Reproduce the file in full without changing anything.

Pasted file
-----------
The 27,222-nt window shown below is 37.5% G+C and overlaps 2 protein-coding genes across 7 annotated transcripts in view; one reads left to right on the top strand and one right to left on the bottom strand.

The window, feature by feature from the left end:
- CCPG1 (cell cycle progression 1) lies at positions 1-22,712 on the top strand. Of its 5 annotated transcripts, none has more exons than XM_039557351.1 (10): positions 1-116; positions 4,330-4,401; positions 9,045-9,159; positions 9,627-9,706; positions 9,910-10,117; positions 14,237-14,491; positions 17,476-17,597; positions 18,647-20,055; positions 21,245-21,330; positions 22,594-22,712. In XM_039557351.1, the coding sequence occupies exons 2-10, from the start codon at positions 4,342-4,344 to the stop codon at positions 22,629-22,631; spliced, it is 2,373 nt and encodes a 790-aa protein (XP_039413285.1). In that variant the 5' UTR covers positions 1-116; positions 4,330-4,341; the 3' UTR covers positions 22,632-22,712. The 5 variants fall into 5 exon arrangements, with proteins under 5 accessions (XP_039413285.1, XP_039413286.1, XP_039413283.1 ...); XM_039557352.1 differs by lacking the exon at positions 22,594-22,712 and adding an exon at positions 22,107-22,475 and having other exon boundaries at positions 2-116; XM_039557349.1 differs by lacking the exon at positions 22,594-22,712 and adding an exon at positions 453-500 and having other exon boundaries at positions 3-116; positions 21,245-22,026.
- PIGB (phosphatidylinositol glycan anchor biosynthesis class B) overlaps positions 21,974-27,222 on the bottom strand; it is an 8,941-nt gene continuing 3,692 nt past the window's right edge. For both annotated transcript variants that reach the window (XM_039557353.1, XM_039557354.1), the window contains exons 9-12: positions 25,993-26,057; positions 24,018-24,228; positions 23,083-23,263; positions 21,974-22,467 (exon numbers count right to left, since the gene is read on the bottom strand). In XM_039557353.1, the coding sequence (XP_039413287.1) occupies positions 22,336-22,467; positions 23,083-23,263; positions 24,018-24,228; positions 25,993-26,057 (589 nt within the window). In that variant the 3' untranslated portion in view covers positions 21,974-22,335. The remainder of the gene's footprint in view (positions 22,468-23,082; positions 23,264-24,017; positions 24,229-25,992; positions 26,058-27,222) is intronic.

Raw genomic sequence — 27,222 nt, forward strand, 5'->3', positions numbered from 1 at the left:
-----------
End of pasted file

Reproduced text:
The 27,222-nt window shown below is 37.5% G+C and overlaps 2 protein-coding genes across 7 annotated transcripts in view; one reads left to right on the top strand and one right to left on the bottom strand.

The window, feature by feature from the left end:
- CCPG1 (cell cycle progression 1) lies at positions 1-22,712 on the top strand. Of its 5 annotated transcripts, none has more exons than XM_039557351.1 (10): positions 1-116; positions 4,330-4,401; positions 9,045-9,159; positions 9,627-9,706; positions 9,910-10,117; positions 14,237-14,491; positions 17,476-17,597; positions 18,647-20,055; positions 21,245-21,330; positions 22,594-22,712. In XM_039557351.1, the coding sequence occupies exons 2-10, from the start codon at positions 4,342-4,344 to the stop codon at positions 22,629-22,631; spliced, it is 2,373 nt and encodes a 790-aa protein (XP_039413285.1). In that variant the 5' UTR covers positions 1-116; positions 4,330-4,341; the 3' UTR covers positions 22,632-22,712. The 5 variants fall into 5 exon arrangements, with proteins under 5 accessions (XP_039413285.1, XP_039413286.1, XP_039413283.1 ...); XM_039557352.1 differs by lacking the exon at positions 22,594-22,712 and adding an exon at positions 22,107-22,475 and having other exon boundaries at positions 2-116; XM_039557349.1 differs by lacking the exon at positions 22,594-22,712 and adding an exon at positions 453-500 and having other exon boundaries at positions 3-116; positions 21,245-22,026.
- PIGB (phosphatidylinositol glycan anchor biosynthesis class B) overlaps positions 21,974-27,222 on the bottom strand; it is an 8,941-nt gene continuing 3,692 nt past the window's right edge. For both annotated transcript variants that reach the window (XM_039557353.1, XM_039557354.1), the window contains exons 9-12: positions 25,993-26,057; positions 24,018-24,228; positions 23,083-23,263; positions 21,974-22,467 (exon numbers count right to left, since the gene is read on the bottom strand). In XM_039557353.1, the coding sequence (XP_039413287.1) occupies positions 22,336-22,467; positions 23,083-23,263; positions 24,018-24,228; positions 25,993-26,057 (589 nt within the window). In that variant the 3' untranslated portion in view covers positions 21,974-22,335. The remainder of the gene's footprint in view (positions 22,468-23,082; positions 23,264-24,017; positions 24,229-25,992; positions 26,058-27,222) is intronic.

Raw genomic sequence — 27,222 nt, forward strand, 5'->3', positions numbered from 1 at the left: